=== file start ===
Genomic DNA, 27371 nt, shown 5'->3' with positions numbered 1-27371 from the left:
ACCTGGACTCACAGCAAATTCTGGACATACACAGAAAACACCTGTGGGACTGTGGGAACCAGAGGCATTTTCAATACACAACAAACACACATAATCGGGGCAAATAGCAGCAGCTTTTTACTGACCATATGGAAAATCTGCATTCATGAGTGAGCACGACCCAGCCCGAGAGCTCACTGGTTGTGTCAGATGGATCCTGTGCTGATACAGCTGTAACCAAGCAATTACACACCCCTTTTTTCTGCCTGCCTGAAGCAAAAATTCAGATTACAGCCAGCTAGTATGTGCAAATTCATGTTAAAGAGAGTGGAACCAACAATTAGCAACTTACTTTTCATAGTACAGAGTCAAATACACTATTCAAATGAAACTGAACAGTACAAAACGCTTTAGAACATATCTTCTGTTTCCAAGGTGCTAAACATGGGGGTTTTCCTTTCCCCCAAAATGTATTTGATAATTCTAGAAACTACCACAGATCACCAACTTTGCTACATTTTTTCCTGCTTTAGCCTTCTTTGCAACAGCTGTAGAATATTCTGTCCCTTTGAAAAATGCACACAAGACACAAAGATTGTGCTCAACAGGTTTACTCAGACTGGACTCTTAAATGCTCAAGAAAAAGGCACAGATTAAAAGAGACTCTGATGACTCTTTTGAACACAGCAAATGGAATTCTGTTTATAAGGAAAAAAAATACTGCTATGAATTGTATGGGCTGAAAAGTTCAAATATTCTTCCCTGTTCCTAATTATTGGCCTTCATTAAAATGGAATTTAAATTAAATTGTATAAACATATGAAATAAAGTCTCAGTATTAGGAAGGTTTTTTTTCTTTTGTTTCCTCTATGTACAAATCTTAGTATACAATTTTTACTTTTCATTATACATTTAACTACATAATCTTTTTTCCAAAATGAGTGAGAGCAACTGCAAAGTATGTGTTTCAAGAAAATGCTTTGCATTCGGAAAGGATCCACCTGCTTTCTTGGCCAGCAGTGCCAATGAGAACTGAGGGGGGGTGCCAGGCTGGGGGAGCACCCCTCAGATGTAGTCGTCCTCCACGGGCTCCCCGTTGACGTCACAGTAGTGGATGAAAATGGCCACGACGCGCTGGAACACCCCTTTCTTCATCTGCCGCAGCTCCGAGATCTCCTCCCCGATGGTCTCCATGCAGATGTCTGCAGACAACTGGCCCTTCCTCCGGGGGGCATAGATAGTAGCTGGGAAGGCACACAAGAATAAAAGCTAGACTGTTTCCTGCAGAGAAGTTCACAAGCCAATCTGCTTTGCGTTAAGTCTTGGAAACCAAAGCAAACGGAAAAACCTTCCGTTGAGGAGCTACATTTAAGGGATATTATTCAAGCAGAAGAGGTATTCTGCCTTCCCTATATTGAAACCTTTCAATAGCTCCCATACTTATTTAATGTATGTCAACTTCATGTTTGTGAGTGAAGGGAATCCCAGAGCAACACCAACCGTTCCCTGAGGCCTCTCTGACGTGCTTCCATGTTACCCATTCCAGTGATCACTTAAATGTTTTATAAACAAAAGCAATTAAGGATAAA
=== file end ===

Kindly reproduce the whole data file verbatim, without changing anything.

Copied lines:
Genomic DNA, 27371 nt, shown 5'->3' with positions numbered 1-27371 from the left:
ACCTGGACTCACAGCAAATTCTGGACATACACAGAAAACACCTGTGGGACTGTGGGAACCAGAGGCATTTTCAATACACAACAAACACACATAATCGGGGCAAATAGCAGCAGCTTTTTACTGACCATATGGAAAATCTGCATTCATGAGTGAGCACGACCCAGCCCGAGAGCTCACTGGTTGTGTCAGATGGATCCTGTGCTGATACAGCTGTAACCAAGCAATTACACACCCCTTTTTTCTGCCTGCCTGAAGCAAAAATTCAGATTACAGCCAGCTAGTATGTGCAAATTCATGTTAAAGAGAGTGGAACCAACAATTAGCAACTTACTTTTCATAGTACAGAGTCAAATACACTATTCAAATGAAACTGAACAGTACAAAACGCTTTAGAACATATCTTCTGTTTCCAAGGTGCTAAACATGGGGGTTTTCCTTTCCCCCAAAATGTATTTGATAATTCTAGAAACTACCACAGATCACCAACTTTGCTACATTTTTTCCTGCTTTAGCCTTCTTTGCAACAGCTGTAGAATATTCTGTCCCTTTGAAAAATGCACACAAGACACAAAGATTGTGCTCAACAGGTTTACTCAGACTGGACTCTTAAATGCTCAAGAAAAAGGCACAGATTAAAAGAGACTCTGATGACTCTTTTGAACACAGCAAATGGAATTCTGTTTATAAGGAAAAAAAATACTGCTATGAATTGTATGGGCTGAAAAGTTCAAATATTCTTCCCTGTTCCTAATTATTGGCCTTCATTAAAATGGAATTTAAATTAAATTGTATAAACATATGAAATAAAGTCTCAGTATTAGGAAGGTTTTTTTTCTTTTGTTTCCTCTATGTACAAATCTTAGTATACAATTTTTACTTTTCATTATACATTTAACTACATAATCTTTTTTCCAAAATGAGTGAGAGCAACTGCAAAGTATGTGTTTCAAGAAAATGCTTTGCATTCGGAAAGGATCCACCTGCTTTCTTGGCCAGCAGTGCCAATGAGAACTGAGGGGGGGTGCCAGGCTGGGGGAGCACCCCTCAGATGTAGTCGTCCTCCACGGGCTCCCCGTTGACGTCACAGTAGTGGATGAAAATGGCCACGACGCGCTGGAACACCCCTTTCTTCATCTGCCGCAGCTCCGAGATCTCCTCCCCGATGGTCTCCATGCAGATGTCTGCAGACAACTGGCCCTTCCTCCGGGGGGCATAGATAGTAGCTGGGAAGGCACACAAGAATAAAAGCTAGACTGTTTCCTGCAGAGAAGTTCACAAGCCAATCTGCTTTGCGTTAAGTCTTGGAAACCAAAGCAAACGGAAAAACCTTCCGTTGAGGAGCTACATTTAAGGGATATTATTCAAGCAGAAGAGGTATTCTGCCTTCCCTATATTGAAACCTTTCAATAGCTCCCATACTTATTTAATGTATGTCAACTTCATGTTTGTGAGTGAAGGGAATCCCAGAGCAACACCAACCGTTCCCTGAGGCCTCTCTGACGTGCTTCCATGTTACCCATTCCAGTGATCACTTAAATGTTTTATAAACAAAAGCAATTAAGGATAAA